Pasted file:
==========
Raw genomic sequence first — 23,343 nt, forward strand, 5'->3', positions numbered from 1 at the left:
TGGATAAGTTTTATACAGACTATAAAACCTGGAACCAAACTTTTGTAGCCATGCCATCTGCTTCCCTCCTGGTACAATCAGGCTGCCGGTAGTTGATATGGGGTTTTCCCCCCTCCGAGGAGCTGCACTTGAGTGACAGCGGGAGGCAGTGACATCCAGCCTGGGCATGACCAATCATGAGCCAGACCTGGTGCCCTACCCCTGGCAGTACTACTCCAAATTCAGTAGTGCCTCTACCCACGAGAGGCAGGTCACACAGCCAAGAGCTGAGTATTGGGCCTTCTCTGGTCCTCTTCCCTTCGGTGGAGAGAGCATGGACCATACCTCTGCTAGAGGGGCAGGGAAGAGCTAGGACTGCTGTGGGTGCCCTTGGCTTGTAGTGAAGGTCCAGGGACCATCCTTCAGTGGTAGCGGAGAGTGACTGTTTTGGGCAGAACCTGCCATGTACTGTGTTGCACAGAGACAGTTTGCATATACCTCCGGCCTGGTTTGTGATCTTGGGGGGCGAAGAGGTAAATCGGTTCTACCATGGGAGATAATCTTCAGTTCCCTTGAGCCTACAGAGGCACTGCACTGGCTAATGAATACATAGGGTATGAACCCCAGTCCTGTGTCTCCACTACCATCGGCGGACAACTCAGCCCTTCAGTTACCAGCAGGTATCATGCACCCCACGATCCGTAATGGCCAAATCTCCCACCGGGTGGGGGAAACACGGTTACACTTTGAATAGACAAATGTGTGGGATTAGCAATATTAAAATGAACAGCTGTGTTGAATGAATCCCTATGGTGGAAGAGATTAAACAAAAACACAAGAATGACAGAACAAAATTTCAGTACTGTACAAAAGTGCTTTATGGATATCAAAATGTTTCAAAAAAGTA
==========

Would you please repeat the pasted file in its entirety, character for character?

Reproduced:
Raw genomic sequence first — 23,343 nt, forward strand, 5'->3', positions numbered from 1 at the left:
TGGATAAGTTTTATACAGACTATAAAACCTGGAACCAAACTTTTGTAGCCATGCCATCTGCTTCCCTCCTGGTACAATCAGGCTGCCGGTAGTTGATATGGGGTTTTCCCCCCTCCGAGGAGCTGCACTTGAGTGACAGCGGGAGGCAGTGACATCCAGCCTGGGCATGACCAATCATGAGCCAGACCTGGTGCCCTACCCCTGGCAGTACTACTCCAAATTCAGTAGTGCCTCTACCCACGAGAGGCAGGTCACACAGCCAAGAGCTGAGTATTGGGCCTTCTCTGGTCCTCTTCCCTTCGGTGGAGAGAGCATGGACCATACCTCTGCTAGAGGGGCAGGGAAGAGCTAGGACTGCTGTGGGTGCCCTTGGCTTGTAGTGAAGGTCCAGGGACCATCCTTCAGTGGTAGCGGAGAGTGACTGTTTTGGGCAGAACCTGCCATGTACTGTGTTGCACAGAGACAGTTTGCATATACCTCCGGCCTGGTTTGTGATCTTGGGGGGCGAAGAGGTAAATCGGTTCTACCATGGGAGATAATCTTCAGTTCCCTTGAGCCTACAGAGGCACTGCACTGGCTAATGAATACATAGGGTATGAACCCCAGTCCTGTGTCTCCACTACCATCGGCGGACAACTCAGCCCTTCAGTTACCAGCAGGTATCATGCACCCCACGATCCGTAATGGCCAAATCTCCCACCGGGTGGGGGAAACACGGTTACACTTTGAATAGACAAATGTGTGGGATTAGCAATATTAAAATGAACAGCTGTGTTGAATGAATCCCTATGGTGGAAGAGATTAAACAAAAACACAAGAATGACAGAACAAAATTTCAGTACTGTACAAAAGTGCTTTATGGATATCAAAATGTTTCAAAAAAGTA